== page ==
Therefore, despite being a long-lasting empire and consequently many of the archeological assets were not only deteriorated but also robbed and destroyed — not rarely by coetaneous individuals — a great part of the history of the Ancient Egypt has arrived to us by means of its written word. Hence, for any egyptologist the study of the hieroglyphic writing and derived scripts is essential. Furthermore, not few linguistics take interest in the writing systems of the Nile’s Valley in account of the unique opportunity to study a language evolution over 5000 years of use.

Hieratic script on a limestone slab, an exercise by a schoolboy in Ancient Egypt copying four letters to the vizier Khay. One letter from an overseer working on the royal tomb asks for various pigments and "old rags for the lamps". The TextFCN is able to spike activations over most of the limestone surface. Again, the arrangement in horizontal lines could have helped the detection. Interestingly, some of the strongest responses resemble the Western-adopted Arabic numbers. Source: Wikimedia.
Redware pottery dish used as coptic ostracon. The low contrasted black ink still allows the TextFCN to partially detect letters. Source: British Museum.

The Book of the Death

The life in the Ancient Egypt was profoundly affected by its funerary culture, rituals and beliefs. Guided by such devotion, they constructed colossal monuments and wonderful crafted artworks. The Book of Coming Forth by Day — commonly known as Book of the Death — is a compendium of funerary texts consisting on a series of magic spells to accompany the deceased into the afterlife. Generally written on papyrus, these documents were conveniently placed in the coffin or burial chamber. This “book” was used from the beginning of the New Kingdom and developed from the oldest Pyramid Texts and Coffin Texts. The finest example we have of it is the Papyrus of Ani. Another artifact, found by thousands along the Nile Valley, are the Ushabti, funerary figurines used throughout all of Ancient Egypt history to represent servants for the deceased to do harvest and manual labor in the afterlife.

Papyrus Ryerson (400-300 BC), the weighing of the heart where, rather than the brain, the Egyptians believed was the source of wisdom. Horus and Anubis depicted in the company of a hybrid Maat, the goddess of Truth, depicted with an anthropomorphic body and a feather (symbol and hieroglyph for Maat) for her head. At the left, the big figure of Osiris, god of fertility, agriculture, and afterlife. Most hieroglyphs and the horizontal hieratic lines are clearly detected by the TextFCN. Source: Book of Death: Becoming God in Ancient Egypt.
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An ushabti of Ramesses IV (left), an inscribed funerary figurine to help the deceased harvest in the afterlife. A stelophorous statue 1295–1186 BC (right), an adoration kneeled man praying for afterlife. The TextFCN responds actively on presence of these engraved hieroglyphs, although also horizontally arranged, distinct by far from Latin characters. Source: Book of Death: Becoming God in Ancient Egypt. and Wikimedia.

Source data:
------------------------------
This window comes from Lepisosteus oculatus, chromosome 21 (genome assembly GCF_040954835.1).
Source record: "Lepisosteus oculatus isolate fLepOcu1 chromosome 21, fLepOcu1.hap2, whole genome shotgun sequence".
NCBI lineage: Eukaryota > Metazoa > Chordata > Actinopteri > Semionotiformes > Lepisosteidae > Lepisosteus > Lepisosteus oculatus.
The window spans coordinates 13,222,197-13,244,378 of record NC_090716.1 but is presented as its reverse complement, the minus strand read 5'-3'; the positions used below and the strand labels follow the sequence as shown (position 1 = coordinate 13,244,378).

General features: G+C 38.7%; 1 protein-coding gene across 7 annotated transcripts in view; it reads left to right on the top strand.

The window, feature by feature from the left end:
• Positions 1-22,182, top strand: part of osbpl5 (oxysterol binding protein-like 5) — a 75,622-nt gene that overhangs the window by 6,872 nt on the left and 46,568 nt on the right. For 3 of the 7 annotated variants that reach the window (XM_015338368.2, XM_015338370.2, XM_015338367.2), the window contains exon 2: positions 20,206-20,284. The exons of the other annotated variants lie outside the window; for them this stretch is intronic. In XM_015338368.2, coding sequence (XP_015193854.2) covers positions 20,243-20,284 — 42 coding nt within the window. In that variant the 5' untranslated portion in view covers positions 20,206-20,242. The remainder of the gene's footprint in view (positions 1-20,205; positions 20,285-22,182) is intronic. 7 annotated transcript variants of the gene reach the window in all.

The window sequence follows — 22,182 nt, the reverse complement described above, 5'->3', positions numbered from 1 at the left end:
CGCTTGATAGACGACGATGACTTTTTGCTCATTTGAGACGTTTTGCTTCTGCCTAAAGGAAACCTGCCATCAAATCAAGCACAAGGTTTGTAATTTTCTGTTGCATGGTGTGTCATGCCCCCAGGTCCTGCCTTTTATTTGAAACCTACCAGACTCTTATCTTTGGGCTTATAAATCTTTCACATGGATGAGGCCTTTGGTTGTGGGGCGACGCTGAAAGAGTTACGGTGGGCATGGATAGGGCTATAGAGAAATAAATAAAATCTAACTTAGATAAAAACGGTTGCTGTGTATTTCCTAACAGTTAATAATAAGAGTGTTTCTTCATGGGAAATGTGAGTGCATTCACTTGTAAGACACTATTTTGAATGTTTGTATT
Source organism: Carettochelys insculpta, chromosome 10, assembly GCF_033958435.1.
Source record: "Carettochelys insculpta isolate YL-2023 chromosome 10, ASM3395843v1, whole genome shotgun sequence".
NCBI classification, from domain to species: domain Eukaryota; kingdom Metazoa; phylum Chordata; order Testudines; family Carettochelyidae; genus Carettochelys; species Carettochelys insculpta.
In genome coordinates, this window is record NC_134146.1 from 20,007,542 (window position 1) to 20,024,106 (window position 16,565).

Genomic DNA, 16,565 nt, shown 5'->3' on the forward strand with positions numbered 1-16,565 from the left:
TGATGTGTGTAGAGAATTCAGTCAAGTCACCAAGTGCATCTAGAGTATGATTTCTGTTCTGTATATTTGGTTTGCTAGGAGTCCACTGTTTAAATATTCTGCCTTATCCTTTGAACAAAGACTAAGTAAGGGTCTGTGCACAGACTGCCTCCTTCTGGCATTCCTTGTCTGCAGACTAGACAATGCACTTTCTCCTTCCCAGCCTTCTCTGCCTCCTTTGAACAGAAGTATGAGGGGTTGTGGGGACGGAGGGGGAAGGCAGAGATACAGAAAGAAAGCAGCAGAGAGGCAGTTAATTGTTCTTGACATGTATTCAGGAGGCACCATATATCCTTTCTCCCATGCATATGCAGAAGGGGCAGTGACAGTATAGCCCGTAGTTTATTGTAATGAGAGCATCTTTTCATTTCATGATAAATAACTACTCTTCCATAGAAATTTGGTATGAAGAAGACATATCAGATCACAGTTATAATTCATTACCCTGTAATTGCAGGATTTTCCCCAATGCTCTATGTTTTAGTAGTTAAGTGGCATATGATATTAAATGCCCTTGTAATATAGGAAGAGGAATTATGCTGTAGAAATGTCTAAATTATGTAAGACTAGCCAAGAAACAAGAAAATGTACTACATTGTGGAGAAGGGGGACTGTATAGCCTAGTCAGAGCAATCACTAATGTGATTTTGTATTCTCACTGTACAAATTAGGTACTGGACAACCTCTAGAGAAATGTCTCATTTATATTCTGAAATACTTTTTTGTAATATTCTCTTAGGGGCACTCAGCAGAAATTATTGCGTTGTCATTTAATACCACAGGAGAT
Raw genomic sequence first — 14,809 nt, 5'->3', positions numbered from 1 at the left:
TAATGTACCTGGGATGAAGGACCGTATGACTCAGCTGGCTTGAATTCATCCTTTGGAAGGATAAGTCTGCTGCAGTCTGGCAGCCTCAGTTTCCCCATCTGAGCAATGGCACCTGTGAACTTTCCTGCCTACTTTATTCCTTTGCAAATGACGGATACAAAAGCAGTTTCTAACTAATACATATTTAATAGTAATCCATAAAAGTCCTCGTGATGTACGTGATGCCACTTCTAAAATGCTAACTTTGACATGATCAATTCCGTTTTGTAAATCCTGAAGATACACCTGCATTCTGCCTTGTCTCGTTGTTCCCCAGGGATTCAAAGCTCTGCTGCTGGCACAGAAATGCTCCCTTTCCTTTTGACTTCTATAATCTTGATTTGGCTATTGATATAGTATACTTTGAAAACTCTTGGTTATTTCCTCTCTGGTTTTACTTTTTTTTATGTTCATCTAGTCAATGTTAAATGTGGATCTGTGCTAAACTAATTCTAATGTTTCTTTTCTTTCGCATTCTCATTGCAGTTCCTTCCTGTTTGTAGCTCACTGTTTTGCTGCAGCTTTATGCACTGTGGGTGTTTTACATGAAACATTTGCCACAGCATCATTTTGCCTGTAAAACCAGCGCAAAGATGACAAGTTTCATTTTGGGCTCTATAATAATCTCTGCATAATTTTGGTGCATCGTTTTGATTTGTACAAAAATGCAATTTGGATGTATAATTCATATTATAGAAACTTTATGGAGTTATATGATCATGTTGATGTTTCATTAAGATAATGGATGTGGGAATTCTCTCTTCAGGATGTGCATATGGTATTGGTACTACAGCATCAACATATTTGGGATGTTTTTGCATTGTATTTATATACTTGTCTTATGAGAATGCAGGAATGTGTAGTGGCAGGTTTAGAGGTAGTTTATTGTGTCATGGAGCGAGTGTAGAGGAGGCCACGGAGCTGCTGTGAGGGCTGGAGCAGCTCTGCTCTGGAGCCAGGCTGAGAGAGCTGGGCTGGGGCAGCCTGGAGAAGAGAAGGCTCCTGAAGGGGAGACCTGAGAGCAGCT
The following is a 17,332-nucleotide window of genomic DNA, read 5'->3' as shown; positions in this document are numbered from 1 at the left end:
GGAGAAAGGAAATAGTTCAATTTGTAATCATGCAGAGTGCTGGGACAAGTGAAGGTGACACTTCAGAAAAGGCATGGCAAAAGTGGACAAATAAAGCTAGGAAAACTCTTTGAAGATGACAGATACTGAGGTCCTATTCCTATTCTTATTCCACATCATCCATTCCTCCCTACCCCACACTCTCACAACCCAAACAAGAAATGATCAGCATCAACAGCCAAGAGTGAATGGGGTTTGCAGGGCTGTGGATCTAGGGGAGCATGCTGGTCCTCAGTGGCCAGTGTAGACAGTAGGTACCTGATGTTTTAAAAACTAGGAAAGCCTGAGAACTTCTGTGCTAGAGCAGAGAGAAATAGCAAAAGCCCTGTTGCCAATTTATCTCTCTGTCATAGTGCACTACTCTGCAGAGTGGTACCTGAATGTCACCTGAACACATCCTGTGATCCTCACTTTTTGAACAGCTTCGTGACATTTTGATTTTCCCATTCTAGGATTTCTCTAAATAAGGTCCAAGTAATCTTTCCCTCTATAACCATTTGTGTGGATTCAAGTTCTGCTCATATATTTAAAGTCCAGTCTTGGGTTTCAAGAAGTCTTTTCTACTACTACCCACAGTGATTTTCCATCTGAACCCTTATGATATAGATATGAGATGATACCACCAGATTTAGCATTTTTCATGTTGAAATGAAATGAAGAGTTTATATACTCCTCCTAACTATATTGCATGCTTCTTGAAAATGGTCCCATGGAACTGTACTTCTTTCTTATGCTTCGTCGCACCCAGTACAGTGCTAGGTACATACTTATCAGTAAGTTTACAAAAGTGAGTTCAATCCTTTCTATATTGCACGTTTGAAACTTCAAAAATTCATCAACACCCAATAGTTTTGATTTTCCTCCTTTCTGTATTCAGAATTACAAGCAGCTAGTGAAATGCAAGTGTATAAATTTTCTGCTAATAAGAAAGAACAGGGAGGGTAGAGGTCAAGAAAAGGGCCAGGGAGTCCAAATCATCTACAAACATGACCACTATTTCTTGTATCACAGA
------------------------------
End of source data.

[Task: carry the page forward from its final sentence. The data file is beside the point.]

A closing note on the origins of writing

Together with the Ancient Egypt, the invention of writing took place far apart at the same time in three more places, namely Mesopotamia, China, and Mesoamerica. However, they had apparently different purposes. The earliest written texts from Mesopotamia (site of Uruk) were accountability records such as workforce counting or tax collection. In Egypt, the earliest texts were about ceremonies, in China about divination rituals, and the Mesoamerican hieroglyphs were inspired by religious beliefs.

However, the four of them had to have a common starting point, an ignition spark which catalyzed the change, from figurative drawings like rupestrian art (Paleolithic) and then petrogliphs (Neolithic approx.) to ideograms, and later become pictograms. Evidence of intermediate stages are known as proto-writing, the tokens used to register different operations around 8000 BC in Middle East, or the Naqada glyphs in the 3rd millennium BC. This NativLang’s didactic video and G.Von Petzinger’s TED Talk explain in few minutes a millennia-long evolution process — both worth watching.

Regardless of evidences, the real understanding of why writing systems emerged could be in fact explained by the great advances they really brought, as beautifully described by the opening quote in this article.


Bonus track: the art of composing like scripting

Pepe Gimeno is a prestigious graphic and typography designer whose work is so intimately tied to the reuse of natural and artificial waste, hazardously found, but carefully balanced in his compositions. In his work, there is the recurrent idea of creating script-like compositions of beautiful harmony.

One important inference from all this is that it becomes evident that there must be some latent features shared between most, if not all, existing writing systems, which might be connected with readability by means of not only depicting salient and distinguishable shapes, but also indicating clear paths to be able to read one symbol after the other.

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A couple of Pepe Gimeno artworks. Ch. 2. Writing. 2003 Series Hushed Writing. Plant and marine residues, bricks and stones. In spite of not being real alphabets, the artist achieves some creative shapes to simulate characters and kind of scripting layouts, which highly activates the TextFCN output. Interestingly, not all placements or orientations respond with the same intensity. Source: pepegimeno.com.

I hope you enjoyed this particular story of the history of writing, an amazing and exciting legacy of the Ancient Worlds.

Thanks for reading!